O'Reilly logo

Microsoft Project 2007: The Missing Manual by Bonnie Biafore

Stay ahead with the world's most comprehensive technology and business learning platform.

With Safari, you learn the way you learn best. Get unlimited access to videos, live online training, learning paths, books, tutorials, and more.

Start Free Trial

No credit card required

Documenting Work Package Details

If you've ever asked a teenager to do a chore, you already know the importance of clearly specifying the work to perform and the results you expect. Otherwise, the dishes in the dishwasher might be placed in the cupboards—unfortunately, before they're washed. Providing project team members with clear guidance is equally important, but the task names in Project are too short to get into detail. For that reason, separate documents that describe work packages are a great way to tell team members how to do their assignments completely and correctly. And you don't even have to worry about keeping track of lots of loose documents: You can link them to the Project schedule, as described at the end of this section.

As you map the fields, the Preview area shows how the values in your text file map to Project fields. In this example, the Name field will hold the values Planning, Identifying Requirements, Documenting Assumptions, and so on. If the mapping isn't correct, then modify the fields in the To: Microsoft Office Project Field cells until you're satisfied

Figure 4-10. As you map the fields, the Preview area shows how the values in your text file map to Project fields. In this example, the Name field will hold the values Planning, Identifying Requirements, Documenting Assumptions, and so on. If the mapping isn't correct, then modify the fields in the To: Microsoft Office Project Field cells until you're satisfied

Ideally, a work package document describes the work to perform, how to tell when the work is done, and how to tell whether it's done right. A work package for baking a loaf of bread might include the steps for mixing, kneading, forming, and baking the bread. The document could specify that the bread is done when tapping the loaf delivers a hollow thump. Similarly, the work package might state that a successful loaf of bread is an attractive brown color, twice as tall as the unbaked dough, and full of evenly sized holes.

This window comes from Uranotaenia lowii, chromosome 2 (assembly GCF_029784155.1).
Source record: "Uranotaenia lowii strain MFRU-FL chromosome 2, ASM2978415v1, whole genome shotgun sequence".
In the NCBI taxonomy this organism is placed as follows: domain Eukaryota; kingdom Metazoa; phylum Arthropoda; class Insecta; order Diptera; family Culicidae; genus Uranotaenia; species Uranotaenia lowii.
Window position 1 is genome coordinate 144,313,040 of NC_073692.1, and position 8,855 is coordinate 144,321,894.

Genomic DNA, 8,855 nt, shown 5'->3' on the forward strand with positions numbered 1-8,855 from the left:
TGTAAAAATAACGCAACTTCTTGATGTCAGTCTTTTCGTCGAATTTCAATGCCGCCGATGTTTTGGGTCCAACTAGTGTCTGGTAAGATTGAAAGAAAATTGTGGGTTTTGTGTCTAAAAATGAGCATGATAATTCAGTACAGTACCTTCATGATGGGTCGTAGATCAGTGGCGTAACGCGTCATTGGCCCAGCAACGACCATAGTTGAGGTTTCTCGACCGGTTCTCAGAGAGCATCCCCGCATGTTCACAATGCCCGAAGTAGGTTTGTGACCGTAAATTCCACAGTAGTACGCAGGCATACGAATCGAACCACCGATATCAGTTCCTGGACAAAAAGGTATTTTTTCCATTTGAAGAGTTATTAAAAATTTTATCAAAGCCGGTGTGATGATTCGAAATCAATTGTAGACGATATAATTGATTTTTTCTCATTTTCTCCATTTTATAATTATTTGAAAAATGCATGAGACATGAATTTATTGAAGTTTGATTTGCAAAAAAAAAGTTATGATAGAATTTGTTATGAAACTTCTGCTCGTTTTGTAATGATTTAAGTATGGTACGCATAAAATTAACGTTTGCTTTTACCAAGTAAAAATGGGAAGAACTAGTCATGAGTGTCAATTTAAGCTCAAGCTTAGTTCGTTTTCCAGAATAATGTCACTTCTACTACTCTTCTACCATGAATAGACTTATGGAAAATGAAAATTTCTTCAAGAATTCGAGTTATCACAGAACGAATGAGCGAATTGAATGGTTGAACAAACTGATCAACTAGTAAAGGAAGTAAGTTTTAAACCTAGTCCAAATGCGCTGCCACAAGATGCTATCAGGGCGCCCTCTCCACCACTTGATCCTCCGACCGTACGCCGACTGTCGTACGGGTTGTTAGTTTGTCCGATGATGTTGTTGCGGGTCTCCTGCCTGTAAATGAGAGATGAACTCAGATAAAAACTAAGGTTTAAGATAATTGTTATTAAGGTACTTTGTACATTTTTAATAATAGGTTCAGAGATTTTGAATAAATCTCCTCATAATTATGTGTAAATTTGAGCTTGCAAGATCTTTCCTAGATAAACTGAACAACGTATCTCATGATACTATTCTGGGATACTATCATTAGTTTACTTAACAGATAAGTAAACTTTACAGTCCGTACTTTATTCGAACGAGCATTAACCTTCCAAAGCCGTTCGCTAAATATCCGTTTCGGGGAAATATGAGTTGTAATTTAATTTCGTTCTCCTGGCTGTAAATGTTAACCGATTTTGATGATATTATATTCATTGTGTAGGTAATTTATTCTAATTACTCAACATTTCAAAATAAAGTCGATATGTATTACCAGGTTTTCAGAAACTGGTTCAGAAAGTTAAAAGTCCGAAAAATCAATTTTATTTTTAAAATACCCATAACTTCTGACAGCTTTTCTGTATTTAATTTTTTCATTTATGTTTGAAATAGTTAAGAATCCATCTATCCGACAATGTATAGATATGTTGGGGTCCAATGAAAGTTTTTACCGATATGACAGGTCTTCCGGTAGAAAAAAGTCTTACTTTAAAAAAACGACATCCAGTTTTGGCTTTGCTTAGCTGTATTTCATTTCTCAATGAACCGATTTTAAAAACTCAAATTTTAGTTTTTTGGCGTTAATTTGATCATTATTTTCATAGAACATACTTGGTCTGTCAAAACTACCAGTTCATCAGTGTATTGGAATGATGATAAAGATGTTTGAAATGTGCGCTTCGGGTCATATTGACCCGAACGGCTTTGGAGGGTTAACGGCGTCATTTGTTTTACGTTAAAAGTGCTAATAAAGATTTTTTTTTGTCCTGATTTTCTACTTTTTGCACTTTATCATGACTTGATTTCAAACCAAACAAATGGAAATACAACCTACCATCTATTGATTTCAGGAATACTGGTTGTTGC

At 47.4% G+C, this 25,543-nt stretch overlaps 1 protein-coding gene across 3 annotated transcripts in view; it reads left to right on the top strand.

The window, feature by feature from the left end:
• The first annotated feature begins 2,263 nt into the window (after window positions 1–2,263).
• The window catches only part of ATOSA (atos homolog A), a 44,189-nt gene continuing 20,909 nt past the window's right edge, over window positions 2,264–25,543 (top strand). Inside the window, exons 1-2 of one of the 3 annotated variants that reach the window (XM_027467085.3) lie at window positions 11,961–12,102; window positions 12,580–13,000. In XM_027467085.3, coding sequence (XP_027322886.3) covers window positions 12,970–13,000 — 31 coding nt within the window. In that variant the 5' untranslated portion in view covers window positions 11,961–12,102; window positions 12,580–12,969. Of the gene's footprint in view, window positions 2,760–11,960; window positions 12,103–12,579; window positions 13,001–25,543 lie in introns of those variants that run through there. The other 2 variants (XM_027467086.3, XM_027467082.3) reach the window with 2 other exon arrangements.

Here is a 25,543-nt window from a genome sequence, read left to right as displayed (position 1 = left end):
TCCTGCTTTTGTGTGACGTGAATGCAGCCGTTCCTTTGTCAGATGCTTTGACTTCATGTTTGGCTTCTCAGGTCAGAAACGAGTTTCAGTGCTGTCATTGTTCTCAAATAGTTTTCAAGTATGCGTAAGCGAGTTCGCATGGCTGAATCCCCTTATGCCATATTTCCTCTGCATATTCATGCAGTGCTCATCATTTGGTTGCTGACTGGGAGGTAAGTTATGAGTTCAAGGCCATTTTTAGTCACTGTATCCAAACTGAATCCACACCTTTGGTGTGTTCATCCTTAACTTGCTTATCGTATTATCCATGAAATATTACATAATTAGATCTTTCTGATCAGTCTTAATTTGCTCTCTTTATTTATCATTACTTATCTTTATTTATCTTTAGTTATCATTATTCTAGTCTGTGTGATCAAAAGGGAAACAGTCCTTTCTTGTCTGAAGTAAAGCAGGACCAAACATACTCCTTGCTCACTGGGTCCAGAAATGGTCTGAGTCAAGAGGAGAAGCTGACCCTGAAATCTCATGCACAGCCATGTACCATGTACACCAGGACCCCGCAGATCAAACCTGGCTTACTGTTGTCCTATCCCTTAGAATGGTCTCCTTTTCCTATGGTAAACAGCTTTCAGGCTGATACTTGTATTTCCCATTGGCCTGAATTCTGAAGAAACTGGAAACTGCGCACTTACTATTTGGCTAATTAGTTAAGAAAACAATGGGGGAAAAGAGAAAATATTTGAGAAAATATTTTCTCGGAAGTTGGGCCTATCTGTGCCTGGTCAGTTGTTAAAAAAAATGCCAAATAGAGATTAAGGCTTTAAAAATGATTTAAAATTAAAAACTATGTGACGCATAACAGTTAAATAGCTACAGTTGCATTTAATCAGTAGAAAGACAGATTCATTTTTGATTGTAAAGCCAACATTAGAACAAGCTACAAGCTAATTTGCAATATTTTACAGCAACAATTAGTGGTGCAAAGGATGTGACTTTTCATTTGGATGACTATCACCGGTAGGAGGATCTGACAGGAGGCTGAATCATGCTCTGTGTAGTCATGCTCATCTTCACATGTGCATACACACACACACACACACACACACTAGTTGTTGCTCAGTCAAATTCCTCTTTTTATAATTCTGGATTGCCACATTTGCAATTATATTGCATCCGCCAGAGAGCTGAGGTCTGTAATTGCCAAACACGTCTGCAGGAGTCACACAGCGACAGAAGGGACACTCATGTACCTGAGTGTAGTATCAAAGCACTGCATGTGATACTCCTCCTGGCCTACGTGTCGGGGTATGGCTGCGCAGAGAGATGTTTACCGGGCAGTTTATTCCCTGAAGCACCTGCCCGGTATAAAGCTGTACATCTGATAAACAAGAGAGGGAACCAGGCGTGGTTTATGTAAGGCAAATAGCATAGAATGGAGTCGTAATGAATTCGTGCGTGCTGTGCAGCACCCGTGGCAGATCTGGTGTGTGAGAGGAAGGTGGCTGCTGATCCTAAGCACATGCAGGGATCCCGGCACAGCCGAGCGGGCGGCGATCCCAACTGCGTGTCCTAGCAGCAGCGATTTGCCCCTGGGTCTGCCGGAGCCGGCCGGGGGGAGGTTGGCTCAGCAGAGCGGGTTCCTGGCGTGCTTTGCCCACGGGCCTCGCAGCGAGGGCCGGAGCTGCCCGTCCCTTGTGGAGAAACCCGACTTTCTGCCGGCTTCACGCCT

Building Work Package Documents in Word

Even small projects require dozens of work package documents. You can speed up your work by creating a Word template for work packages, as basic or as fancy as your knowledge of Word. That way, you can open the template and have a document all labeled and ready for you to fill in. For example, you might set up a basic work package template with the following information:

  • WBS number. The WBS number that Project assigned to the task in your Project schedule.

  • Work package name. The task name from the Project schedule.

  • Description of work. You can use paragraphs or bullet points and provide as much detail as you need to ensure success. If you know an experienced resource is going to do the work, the document can be brief. For trainees, you can provide detailed checklists of steps, or, perhaps, the name of the person who can mentor the assigned resource.

  • Result. Describe the final state when the work is done as well as how to verify that the work is done correctly. For a work package for setting up a computer, you might include the list of programs that should launch when the installation is complete.

  • Reference materials. Projects use many types of documents to specify deliverables: requirements, specifications, blueprints, and so on. If additional detailed documentation exists, include the location of those documents, like the folder on the network drive or the project notebook.

Making a Word template

Creating a Word template is no harder than creating a Word document. However, finding and using a template takes some setup. Here's how to create a Word template and save it for reuse:

  1. Create a Word document with the labels you want to include.

    If you want to get fancy, then insert a logo, add instructions to help others fill in work packages, and so on.

  2. In Word 2007, choose Office button → Save. In Word 2003, choose File → Save.

    The Save As dialog box appears.